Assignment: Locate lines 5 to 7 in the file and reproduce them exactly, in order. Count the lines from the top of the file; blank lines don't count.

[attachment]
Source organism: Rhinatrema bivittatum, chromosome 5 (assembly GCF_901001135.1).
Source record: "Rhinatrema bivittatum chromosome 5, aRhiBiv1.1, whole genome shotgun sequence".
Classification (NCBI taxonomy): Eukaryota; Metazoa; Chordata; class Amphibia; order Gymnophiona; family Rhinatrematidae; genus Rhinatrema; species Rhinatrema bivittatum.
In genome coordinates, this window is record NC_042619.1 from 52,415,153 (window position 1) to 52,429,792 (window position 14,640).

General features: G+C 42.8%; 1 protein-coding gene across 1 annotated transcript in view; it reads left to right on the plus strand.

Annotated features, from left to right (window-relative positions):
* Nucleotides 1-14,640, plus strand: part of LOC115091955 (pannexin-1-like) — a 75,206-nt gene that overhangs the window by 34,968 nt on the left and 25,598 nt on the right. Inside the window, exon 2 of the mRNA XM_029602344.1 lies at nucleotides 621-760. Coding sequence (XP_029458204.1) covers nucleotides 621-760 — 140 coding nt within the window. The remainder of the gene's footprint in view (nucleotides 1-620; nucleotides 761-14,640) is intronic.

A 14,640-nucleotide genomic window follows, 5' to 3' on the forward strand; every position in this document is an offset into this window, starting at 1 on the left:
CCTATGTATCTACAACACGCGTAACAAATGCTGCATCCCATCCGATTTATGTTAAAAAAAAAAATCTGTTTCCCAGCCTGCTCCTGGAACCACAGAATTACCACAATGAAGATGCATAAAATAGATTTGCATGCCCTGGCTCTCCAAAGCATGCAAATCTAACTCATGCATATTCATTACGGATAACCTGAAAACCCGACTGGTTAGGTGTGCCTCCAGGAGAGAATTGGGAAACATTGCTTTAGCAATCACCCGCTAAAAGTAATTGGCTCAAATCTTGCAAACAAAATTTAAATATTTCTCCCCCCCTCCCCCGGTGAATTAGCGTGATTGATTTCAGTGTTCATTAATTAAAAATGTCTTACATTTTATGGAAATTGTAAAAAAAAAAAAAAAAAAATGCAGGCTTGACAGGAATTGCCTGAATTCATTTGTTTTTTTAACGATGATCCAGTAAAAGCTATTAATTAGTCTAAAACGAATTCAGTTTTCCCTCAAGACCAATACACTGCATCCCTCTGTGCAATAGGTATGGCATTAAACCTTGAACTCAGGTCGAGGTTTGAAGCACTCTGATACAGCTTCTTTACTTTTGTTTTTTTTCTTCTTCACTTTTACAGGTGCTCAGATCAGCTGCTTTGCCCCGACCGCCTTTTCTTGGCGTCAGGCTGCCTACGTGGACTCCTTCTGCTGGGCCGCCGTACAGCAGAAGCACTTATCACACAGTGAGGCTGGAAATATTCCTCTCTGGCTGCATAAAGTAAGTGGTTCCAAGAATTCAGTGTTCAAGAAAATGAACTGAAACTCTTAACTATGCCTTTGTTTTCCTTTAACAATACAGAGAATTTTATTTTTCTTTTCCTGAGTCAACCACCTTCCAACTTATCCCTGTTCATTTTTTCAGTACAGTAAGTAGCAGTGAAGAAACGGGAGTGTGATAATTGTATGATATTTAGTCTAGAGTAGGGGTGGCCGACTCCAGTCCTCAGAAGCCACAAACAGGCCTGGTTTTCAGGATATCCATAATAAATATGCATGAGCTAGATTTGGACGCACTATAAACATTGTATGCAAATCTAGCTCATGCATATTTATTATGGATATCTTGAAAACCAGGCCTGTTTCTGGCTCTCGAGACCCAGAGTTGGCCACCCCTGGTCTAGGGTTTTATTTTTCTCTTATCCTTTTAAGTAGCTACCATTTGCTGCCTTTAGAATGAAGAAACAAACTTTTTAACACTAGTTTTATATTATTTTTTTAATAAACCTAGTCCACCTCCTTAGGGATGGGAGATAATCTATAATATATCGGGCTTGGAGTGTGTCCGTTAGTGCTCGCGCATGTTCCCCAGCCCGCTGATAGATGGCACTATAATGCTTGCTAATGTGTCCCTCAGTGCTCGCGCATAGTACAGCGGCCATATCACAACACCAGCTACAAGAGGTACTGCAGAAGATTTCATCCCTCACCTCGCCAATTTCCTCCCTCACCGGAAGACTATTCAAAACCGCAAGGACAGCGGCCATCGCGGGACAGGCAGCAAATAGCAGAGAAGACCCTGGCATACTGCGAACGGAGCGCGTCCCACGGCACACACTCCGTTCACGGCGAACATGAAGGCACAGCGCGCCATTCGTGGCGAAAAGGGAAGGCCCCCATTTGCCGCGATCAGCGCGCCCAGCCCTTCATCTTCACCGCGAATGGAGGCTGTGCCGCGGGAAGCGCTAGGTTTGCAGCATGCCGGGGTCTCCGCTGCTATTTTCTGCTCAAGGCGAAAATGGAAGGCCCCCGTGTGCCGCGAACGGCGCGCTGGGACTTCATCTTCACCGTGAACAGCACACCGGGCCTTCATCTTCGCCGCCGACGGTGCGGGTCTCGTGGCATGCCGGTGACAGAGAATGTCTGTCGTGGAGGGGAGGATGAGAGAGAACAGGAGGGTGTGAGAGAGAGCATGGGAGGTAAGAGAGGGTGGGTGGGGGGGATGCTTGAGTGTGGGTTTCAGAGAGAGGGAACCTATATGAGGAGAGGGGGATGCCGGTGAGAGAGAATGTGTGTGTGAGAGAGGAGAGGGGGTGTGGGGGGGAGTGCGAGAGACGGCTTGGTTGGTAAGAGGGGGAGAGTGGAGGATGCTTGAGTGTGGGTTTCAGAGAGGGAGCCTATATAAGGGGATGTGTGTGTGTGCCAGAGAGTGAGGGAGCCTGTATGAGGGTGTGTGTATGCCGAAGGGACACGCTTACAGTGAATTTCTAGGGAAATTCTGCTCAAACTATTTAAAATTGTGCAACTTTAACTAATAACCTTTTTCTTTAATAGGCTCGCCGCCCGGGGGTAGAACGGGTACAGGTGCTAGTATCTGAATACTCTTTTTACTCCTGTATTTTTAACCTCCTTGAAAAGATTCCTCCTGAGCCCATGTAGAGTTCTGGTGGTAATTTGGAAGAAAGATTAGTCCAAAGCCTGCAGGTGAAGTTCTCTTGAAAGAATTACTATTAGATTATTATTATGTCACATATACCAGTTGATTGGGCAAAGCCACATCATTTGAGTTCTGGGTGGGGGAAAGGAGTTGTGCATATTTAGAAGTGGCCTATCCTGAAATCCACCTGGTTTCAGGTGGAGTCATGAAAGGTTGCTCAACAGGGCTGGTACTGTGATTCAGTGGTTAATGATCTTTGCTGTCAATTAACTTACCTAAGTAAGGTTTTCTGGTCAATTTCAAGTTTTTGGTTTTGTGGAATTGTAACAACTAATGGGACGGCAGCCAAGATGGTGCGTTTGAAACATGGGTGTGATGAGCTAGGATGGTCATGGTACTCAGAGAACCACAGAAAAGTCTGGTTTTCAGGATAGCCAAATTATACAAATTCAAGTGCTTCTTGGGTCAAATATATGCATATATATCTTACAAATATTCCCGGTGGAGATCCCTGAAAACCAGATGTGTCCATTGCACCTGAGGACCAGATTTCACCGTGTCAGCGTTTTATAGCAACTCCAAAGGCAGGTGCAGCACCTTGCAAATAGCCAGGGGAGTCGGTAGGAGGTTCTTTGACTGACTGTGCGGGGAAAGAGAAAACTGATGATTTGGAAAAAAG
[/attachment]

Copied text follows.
General features: G+C 42.8%; 1 protein-coding gene across 1 annotated transcript in view; it reads left to right on the plus strand.

Annotated features, from left to right (window-relative positions):
* Nucleotides 1-14,640, plus strand: part of LOC115091955 (pannexin-1-like) — a 75,206-nt gene that overhangs the window by 34,968 nt on the left and 25,598 nt on the right. Inside the window, exon 2 of the mRNA XM_029602344.1 lies at nucleotides 621-760. Coding sequence (XP_029458204.1) covers nucleotides 621-760 — 140 coding nt within the window. The remainder of the gene's footprint in view (nucleotides 1-620; nucleotides 761-14,640) is intronic.